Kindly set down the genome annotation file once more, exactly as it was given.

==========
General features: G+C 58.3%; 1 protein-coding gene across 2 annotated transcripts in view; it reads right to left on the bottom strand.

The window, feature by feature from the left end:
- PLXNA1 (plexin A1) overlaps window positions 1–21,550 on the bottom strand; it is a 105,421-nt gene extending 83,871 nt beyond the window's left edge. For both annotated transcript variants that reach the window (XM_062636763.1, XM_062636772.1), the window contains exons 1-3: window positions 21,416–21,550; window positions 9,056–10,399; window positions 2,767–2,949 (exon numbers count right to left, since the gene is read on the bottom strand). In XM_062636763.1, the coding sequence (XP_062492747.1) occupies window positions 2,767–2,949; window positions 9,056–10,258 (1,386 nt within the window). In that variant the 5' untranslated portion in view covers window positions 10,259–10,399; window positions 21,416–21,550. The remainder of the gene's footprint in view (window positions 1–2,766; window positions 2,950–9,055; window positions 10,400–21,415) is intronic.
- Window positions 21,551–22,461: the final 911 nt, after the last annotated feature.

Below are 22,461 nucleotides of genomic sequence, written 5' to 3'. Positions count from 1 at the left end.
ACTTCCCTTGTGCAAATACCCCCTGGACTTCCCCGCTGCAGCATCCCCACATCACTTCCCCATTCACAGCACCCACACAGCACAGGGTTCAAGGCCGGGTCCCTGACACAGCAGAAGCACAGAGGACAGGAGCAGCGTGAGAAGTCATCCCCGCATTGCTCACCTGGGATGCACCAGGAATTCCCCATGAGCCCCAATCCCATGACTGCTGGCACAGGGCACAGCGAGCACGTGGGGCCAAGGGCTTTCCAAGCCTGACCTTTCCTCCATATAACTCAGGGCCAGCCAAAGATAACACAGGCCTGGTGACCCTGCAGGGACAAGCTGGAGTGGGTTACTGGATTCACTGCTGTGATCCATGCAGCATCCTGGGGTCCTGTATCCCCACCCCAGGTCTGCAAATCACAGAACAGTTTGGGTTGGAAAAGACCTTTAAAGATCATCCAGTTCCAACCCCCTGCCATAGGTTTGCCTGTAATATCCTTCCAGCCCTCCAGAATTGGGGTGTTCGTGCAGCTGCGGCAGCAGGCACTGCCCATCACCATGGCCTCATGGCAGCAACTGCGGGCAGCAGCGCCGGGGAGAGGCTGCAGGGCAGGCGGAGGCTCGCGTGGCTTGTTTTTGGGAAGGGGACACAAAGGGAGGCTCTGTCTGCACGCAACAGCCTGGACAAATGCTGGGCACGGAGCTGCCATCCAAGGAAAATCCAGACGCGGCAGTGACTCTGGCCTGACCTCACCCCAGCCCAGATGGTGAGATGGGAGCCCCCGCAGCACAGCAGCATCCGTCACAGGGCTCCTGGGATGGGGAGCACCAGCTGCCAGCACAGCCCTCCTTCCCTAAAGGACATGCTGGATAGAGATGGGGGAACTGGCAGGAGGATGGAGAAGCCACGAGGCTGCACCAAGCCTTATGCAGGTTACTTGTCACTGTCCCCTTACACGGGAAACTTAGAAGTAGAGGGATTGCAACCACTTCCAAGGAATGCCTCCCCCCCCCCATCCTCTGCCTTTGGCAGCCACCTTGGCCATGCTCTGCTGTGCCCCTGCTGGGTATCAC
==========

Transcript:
General features: G+C 58.3%; 1 protein-coding gene across 2 annotated transcripts in view; it reads right to left on the bottom strand.

The window, feature by feature from the left end:
- PLXNA1 (plexin A1) overlaps window positions 1–21,550 on the bottom strand; it is a 105,421-nt gene extending 83,871 nt beyond the window's left edge. For both annotated transcript variants that reach the window (XM_062636763.1, XM_062636772.1), the window contains exons 1-3: window positions 21,416–21,550; window positions 9,056–10,399; window positions 2,767–2,949 (exon numbers count right to left, since the gene is read on the bottom strand). In XM_062636763.1, the coding sequence (XP_062492747.1) occupies window positions 2,767–2,949; window positions 9,056–10,258 (1,386 nt within the window). In that variant the 5' untranslated portion in view covers window positions 10,259–10,399; window positions 21,416–21,550. The remainder of the gene's footprint in view (window positions 1–2,766; window positions 2,950–9,055; window positions 10,400–21,415) is intronic.
- Window positions 21,551–22,461: the final 911 nt, after the last annotated feature.

Below are 22,461 nucleotides of genomic sequence, written 5' to 3'. Positions count from 1 at the left end.
ACTTCCCTTGTGCAAATACCCCCTGGACTTCCCCGCTGCAGCATCCCCACATCACTTCCCCATTCACAGCACCCACACAGCACAGGGTTCAAGGCCGGGTCCCTGACACAGCAGAAGCACAGAGGACAGGAGCAGCGTGAGAAGTCATCCCCGCATTGCTCACCTGGGATGCACCAGGAATTCCCCATGAGCCCCAATCCCATGACTGCTGGCACAGGGCACAGCGAGCACGTGGGGCCAAGGGCTTTCCAAGCCTGACCTTTCCTCCATATAACTCAGGGCCAGCCAAAGATAACACAGGCCTGGTGACCCTGCAGGGACAAGCTGGAGTGGGTTACTGGATTCACTGCTGTGATCCATGCAGCATCCTGGGGTCCTGTATCCCCACCCCAGGTCTGCAAATCACAGAACAGTTTGGGTTGGAAAAGACCTTTAAAGATCATCCAGTTCCAACCCCCTGCCATAGGTTTGCCTGTAATATCCTTCCAGCCCTCCAGAATTGGGGTGTTCGTGCAGCTGCGGCAGCAGGCACTGCCCATCACCATGGCCTCATGGCAGCAACTGCGGGCAGCAGCGCCGGGGAGAGGCTGCAGGGCAGGCGGAGGCTCGCGTGGCTTGTTTTTGGGAAGGGGACACAAAGGGAGGCTCTGTCTGCACGCAACAGCCTGGACAAATGCTGGGCACGGAGCTGCCATCCAAGGAAAATCCAGACGCGGCAGTGACTCTGGCCTGACCTCACCCCAGCCCAGATGGTGAGATGGGAGCCCCCGCAGCACAGCAGCATCCGTCACAGGGCTCCTGGGATGGGGAGCACCAGCTGCCAGCACAGCCCTCCTTCCCTAAAGGACATGCTGGATAGAGATGGGGGAACTGGCAGGAGGATGGAGAAGCCACGAGGCTGCACCAAGCCTTATGCAGGTTACTTGTCACTGTCCCCTTACACGGGAAACTTAGAAGTAGAGGGATTGCAACCACTTCCAAGGAATGCCTCCCCCCCCCCATCCTCTGCCTTTGGCAGCCACCTTGGCCATGCTCTGCTGTGCCCCTGCTGGGTATCAC